Last week, our board members Benthe and Anna attended the ‘Iedereen Professor’ (Everyone Professor) symposium organized by The Young Academy (DJA). ‘Iedereen Professor’ is an initiative by the Young Academy to separate the rights surrounding a PhD trajectory from the professor job profile and granting these rights to all (experienced) supervisors. Promovendi Netwerk Nederland (PNN) was present to represent PhD perspectives, and to learn more about the debate surrounding this topic.

The afternoon kicked off with an introduction of ‘Iedereen Professor’ by DJA chair Marie-José van Tol. She pleaded to call all young assistant and associate professors ‘professor’ to improve their international position and remove cosmetic differences during PhD defenses. This includes, in addition to using the title of professor, wearing a toga during ceremonies, serving on reading committees in one's own and other universities; voting on cum laude; and if appropriate, promoting one's own doctoral students to the degree of "doctor,": giving you the ius promovendi .

When asking the opinion of attendees about this initiative, a majority of the attendees was in favor of calling all assistant and associate professors a professor - though due to the attendance bias this is likely not very representative of the broader academic community. However, there were some differences of opinion concerning the details, such as when should the right to promote PhD candidates be given, and is wearing a toga really that important?

In a panel discussion, Marjolijn Antheunis, Joost Frenken, Ioana Illie and Henk Kummeling raised arguments in favor or against ‘Iedereen Professor’. Antheunis (Tilburg University, vice dean) stated that, although DJA argues that this might be the case, social safety will not improve if all assistant and associate professors become professors. She argued that academia is inherently hierarchical, and the hierarchy in relationships would still be present in i.e. committees or other leadership roles. Frenken (University of Groningen, dean) shared his personal experiences of the injustice that he experienced when supervising PhD candidates, but not being given the right to formally award them the doctorate. Illie (University of Amsterdam, chair Assistant Professor Network) shared how the international differences in awarding the professor title - most countries give this title much earlier in an academic career than in the Netherlands - has a negative effect on the international position of Dutch academic staff. Lastly, Kummeling (rector magnificus Utrecht University) concluded the pitch by arguing that the discussion should focus on how to ensure that PhD candidates are supervised best. 

In the discussion that followed after, the attendees raised several questions around PhD supervision. Antheunis stressed the importance of supervision training. Frenken mainly highlighted the current reality of PhD supervision: many postdocs, assistant and associate professors are involved in PhD supervision, yet they go uncredited, because they do not have ius promovendi. According to Frenken, this is an injustice. Kummeling added that academic staff first needs to demonstrate their competence before getting ius promovendi, in order to safeguard the quality of PhD supervision. What stood out from this discussion is the emphasis that was put on good PhD supervision: in the current system and debate, supervision often seems to be taken for granted, something you just do. However, when discussing this initiative, all of sudden PhD supervision is given much attention. PNN Chair Benthe van Wanrooij and other attendees raised this question: does the current right to supervise and award the doctorate ensure good supervision? What makes a good supervisor, and through what system do we encourage good supervision? Interestingly, the quality of PhD supervision is used as an argument against granting assistant and associate professors ius promovendi, when PhD supervision quality of more senior staff is not subjected to the same scrutiny.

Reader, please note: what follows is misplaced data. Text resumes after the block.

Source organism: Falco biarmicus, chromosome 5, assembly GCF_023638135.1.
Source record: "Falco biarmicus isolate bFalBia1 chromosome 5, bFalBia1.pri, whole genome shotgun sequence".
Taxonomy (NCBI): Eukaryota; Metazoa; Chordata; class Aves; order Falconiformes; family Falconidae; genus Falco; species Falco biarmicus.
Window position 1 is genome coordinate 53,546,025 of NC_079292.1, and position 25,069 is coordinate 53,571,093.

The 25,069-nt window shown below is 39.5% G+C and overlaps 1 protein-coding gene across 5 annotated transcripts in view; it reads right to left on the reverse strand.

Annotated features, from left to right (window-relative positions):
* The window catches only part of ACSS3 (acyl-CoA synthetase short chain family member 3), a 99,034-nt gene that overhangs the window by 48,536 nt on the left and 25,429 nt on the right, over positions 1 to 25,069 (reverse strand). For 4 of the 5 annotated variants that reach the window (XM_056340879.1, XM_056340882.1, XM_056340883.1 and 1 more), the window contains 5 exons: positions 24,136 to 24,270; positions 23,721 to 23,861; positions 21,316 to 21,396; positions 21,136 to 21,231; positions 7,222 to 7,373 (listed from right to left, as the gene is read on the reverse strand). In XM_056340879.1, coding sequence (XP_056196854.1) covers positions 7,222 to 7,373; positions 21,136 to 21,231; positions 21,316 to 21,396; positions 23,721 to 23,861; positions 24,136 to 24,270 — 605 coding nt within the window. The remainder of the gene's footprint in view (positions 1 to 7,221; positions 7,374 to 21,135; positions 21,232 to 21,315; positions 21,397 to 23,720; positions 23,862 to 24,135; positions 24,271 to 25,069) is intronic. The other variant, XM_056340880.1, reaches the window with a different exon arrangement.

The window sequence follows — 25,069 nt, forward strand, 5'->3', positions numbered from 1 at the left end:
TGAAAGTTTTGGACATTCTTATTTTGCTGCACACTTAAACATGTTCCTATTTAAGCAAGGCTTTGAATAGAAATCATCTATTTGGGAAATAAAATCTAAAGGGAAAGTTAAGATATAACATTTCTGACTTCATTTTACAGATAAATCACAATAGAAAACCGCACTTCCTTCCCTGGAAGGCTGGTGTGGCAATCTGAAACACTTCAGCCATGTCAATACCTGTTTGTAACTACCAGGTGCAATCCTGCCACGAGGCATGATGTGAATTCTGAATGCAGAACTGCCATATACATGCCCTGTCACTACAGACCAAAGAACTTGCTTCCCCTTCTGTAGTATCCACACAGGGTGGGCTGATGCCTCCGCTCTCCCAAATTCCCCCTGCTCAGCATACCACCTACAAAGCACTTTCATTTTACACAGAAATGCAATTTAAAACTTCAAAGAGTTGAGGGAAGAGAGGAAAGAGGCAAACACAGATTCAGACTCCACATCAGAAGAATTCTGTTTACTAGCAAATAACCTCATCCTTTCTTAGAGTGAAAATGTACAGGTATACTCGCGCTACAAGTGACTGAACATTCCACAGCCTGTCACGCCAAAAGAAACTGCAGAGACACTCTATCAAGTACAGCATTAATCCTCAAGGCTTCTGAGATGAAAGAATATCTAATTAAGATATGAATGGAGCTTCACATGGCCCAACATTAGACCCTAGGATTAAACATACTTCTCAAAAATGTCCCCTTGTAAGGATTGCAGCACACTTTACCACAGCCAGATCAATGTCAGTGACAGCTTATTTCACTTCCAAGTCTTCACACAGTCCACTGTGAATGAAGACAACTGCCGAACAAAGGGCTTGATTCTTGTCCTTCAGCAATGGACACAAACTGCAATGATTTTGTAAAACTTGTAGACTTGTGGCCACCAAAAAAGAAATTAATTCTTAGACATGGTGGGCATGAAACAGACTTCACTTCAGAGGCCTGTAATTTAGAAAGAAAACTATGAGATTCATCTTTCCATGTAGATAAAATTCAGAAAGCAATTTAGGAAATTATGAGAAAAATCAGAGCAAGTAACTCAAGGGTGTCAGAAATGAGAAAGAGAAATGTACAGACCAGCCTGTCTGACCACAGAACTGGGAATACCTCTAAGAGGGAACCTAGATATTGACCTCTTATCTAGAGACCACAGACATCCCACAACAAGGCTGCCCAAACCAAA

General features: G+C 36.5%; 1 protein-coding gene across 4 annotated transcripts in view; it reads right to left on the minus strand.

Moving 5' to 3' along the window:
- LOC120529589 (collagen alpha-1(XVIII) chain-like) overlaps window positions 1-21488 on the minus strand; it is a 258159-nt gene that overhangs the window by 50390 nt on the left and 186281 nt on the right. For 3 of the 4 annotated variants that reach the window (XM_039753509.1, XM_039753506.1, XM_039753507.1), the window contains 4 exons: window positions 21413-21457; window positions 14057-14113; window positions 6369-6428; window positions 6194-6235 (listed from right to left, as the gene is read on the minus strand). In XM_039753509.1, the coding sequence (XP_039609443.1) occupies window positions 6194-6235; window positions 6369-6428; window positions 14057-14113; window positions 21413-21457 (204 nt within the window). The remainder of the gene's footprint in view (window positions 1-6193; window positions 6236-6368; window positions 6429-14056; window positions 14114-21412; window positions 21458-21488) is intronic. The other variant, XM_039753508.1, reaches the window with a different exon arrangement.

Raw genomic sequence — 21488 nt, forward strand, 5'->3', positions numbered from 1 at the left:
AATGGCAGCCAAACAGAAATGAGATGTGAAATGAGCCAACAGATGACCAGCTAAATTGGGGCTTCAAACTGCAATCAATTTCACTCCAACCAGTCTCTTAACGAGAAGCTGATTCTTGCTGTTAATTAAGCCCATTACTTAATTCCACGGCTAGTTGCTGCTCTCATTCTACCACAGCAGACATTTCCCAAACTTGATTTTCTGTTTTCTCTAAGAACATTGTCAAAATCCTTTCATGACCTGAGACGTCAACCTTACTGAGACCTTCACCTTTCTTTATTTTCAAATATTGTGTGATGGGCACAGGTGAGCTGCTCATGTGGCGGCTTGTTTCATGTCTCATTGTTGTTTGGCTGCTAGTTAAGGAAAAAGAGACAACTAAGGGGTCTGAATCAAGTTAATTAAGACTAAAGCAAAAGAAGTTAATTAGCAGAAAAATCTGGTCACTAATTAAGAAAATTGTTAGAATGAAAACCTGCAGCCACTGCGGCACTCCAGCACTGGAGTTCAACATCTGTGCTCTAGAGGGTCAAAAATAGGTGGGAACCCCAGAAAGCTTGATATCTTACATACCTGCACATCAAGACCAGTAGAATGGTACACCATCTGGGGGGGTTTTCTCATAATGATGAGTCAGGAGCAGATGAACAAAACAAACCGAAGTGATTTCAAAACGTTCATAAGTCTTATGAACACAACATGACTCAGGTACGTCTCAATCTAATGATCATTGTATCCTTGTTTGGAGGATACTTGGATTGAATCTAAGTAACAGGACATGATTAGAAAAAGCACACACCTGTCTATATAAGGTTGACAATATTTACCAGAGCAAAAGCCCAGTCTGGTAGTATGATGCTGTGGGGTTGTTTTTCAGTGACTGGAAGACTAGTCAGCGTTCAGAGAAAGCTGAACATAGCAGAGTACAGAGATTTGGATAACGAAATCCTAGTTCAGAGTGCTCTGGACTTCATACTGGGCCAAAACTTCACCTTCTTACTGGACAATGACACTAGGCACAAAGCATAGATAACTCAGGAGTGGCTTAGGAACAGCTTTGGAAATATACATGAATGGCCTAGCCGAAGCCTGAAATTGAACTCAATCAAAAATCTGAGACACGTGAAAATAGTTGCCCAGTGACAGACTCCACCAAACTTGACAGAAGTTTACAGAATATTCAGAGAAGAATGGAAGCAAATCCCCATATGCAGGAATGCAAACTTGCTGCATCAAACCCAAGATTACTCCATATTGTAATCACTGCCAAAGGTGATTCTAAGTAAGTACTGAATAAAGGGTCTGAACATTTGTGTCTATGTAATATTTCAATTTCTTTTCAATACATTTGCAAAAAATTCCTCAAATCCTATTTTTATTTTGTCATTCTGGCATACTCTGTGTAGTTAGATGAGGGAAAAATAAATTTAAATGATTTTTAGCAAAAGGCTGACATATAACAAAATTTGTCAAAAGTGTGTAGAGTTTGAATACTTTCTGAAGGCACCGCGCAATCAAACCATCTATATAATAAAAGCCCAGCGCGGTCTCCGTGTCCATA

Not all attendees were in favor of the solution as suggested by DJA. Perhaps, the number of professors in Dutch academia compared to other academic staff is just too little, and there is a need to democratize professorship rather than treating the symptoms of structural issues and just giving assistant and associate professors the title ‘professor’.

While Benthe and Anna were the only PhD candidates at the symposium (and board member Lotte joining online), this topic is of high importance to PhD candidates - specifically because it involves the ius promovendi. Right now, PhD candidates are rarely involved in the discussion on this topic. During the symposium, the question was asked to PNN: What do PhD candidates think about ‘Iedereen professor!’? Frankly, many of us have not yet thought about this question, or did not discuss this among colleagues. Perhaps you can start the discussion among your colleagues! 

If you have any questions or thoughts on ‘Iedereen Professor’ or PhD supervision in relation to this topic, please reach out to us at

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